El mercado de Otavalo

It wasn’t my first time in the market.  I came with my list, knowing what to expect and prepared to find every one of my gifts for family and friends.  I swept through the aisles with a confident determination.  I smiled kindly at the vendors as they eagerly anticipated my business.  “A la ofrenda!”, they called out as I shuffled passed them.

At my booths of choice, I purchased following local style as best as I could.  I struck up conversation, noticing an item or two but faking an air of indifference.  The sweet Ecuadorian woman, downed in her layered gold beads and wide, bright smile, offered me a price.  “Es caro!  Bastante caro…”, I replied, implying that her price was a preposterous amount.  She played along, knowing the game I had begun.  She immediately defended her merchandise, discussed its detailed handiwork, and said she would only be able to lower the price by a few dollars, and even at that–I would be robbing her.

Here was where the game got more serious.  I couldn’t possibly agree to her price–it was way too steep (which of course it wasn’t).  In fact, I knew she was ripping her off, I told her.  The woman in the booth in the next aisle said she’d sell it to me for half that amount!  The merchant quickly feigned offense that I would tell such a story.  She gave me a new price, declaring it the most she could possibly extend her generosity, and only because I was the first sale of the day (was I?).  Stepping the game up another notch, I graciously thanked her, shook her hand, and said goodbye, a strong message that I would take my business elsewhere.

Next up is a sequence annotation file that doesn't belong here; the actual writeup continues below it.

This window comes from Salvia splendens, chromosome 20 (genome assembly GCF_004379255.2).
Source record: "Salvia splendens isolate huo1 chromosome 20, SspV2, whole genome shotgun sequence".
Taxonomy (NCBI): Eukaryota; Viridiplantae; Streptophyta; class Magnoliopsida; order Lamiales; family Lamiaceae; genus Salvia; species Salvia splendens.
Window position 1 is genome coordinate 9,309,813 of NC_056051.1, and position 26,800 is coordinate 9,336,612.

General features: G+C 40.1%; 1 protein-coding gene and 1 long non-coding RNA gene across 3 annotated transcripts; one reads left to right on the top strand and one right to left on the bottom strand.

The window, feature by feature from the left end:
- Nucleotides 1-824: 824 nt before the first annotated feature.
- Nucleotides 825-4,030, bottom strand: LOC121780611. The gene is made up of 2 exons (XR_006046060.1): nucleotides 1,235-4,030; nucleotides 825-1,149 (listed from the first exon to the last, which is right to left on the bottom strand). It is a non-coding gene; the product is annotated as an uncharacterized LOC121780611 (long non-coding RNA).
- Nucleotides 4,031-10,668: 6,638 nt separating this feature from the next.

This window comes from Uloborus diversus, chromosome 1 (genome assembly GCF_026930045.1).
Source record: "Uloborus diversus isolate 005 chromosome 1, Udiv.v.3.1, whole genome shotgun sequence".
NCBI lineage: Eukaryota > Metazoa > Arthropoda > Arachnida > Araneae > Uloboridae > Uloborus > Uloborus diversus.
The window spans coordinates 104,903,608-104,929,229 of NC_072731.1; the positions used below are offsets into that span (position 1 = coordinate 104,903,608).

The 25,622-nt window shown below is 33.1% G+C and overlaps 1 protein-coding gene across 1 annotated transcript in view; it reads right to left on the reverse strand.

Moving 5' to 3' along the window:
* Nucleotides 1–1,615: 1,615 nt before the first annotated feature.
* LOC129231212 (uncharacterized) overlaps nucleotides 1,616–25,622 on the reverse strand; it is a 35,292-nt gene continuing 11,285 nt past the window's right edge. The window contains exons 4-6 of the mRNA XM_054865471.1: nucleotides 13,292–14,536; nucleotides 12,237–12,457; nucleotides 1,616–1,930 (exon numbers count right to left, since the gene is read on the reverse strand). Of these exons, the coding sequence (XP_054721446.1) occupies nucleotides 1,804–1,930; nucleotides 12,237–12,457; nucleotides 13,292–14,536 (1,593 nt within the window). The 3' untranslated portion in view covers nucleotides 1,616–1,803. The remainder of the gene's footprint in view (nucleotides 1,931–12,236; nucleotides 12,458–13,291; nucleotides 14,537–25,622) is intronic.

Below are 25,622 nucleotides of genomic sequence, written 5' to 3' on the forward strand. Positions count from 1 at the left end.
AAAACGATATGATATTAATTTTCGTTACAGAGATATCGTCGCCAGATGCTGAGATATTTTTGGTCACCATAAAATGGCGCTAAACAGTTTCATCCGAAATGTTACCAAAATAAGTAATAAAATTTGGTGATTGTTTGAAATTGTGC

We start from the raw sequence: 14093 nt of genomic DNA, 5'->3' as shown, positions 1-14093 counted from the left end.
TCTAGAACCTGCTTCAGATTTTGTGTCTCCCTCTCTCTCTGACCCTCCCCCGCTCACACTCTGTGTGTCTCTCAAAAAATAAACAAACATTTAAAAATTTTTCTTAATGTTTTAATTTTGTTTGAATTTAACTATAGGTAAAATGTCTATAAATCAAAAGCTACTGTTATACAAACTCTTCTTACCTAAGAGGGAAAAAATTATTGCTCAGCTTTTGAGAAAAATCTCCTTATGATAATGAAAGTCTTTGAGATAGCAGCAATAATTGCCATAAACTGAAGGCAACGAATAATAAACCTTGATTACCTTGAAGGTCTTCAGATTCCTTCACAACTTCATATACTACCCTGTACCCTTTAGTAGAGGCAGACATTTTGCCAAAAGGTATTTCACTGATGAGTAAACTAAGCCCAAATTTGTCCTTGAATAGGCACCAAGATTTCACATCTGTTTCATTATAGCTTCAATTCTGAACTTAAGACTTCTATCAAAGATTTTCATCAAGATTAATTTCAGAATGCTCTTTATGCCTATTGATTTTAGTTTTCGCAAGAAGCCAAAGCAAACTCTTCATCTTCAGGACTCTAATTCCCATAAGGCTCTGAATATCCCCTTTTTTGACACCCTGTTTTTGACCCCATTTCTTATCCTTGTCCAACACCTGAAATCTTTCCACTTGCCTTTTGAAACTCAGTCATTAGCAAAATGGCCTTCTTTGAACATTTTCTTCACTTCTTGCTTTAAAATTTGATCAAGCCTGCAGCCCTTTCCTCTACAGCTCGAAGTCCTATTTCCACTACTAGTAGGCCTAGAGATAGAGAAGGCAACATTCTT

Not even a quarter turn away from her, and she called out to me, lowering her price to just a hair above my asking price.  I turned to consider it, but then stood firm, knowing that giving in then would end the fun too soon.  I began to walk away a second time, and she called out again.  This time, she offered just a dollar above my asking price.  The bargaining had no end.  At this point, I asked her, why not my price?  It’s just one less dollar, I thought.  She squinted her rich brown eyes and turned my own argument back on me.  “Un dolarcito!”, she whined.  Just one tiny dollar!

I couldn’t resist her pleading eyes, and knew it was time to give in.  I handed over the money and collected my merchandise.  She thanked me a dozen times and I promised to recommend her booth to my friends.  As I walked away, her sweet smile lingered in my mind.  Neither of us had won the game, or perhaps, we both did.  The truth is, I knew that we exchanged something bigger and more valuable than the simple goods we had bargained for.

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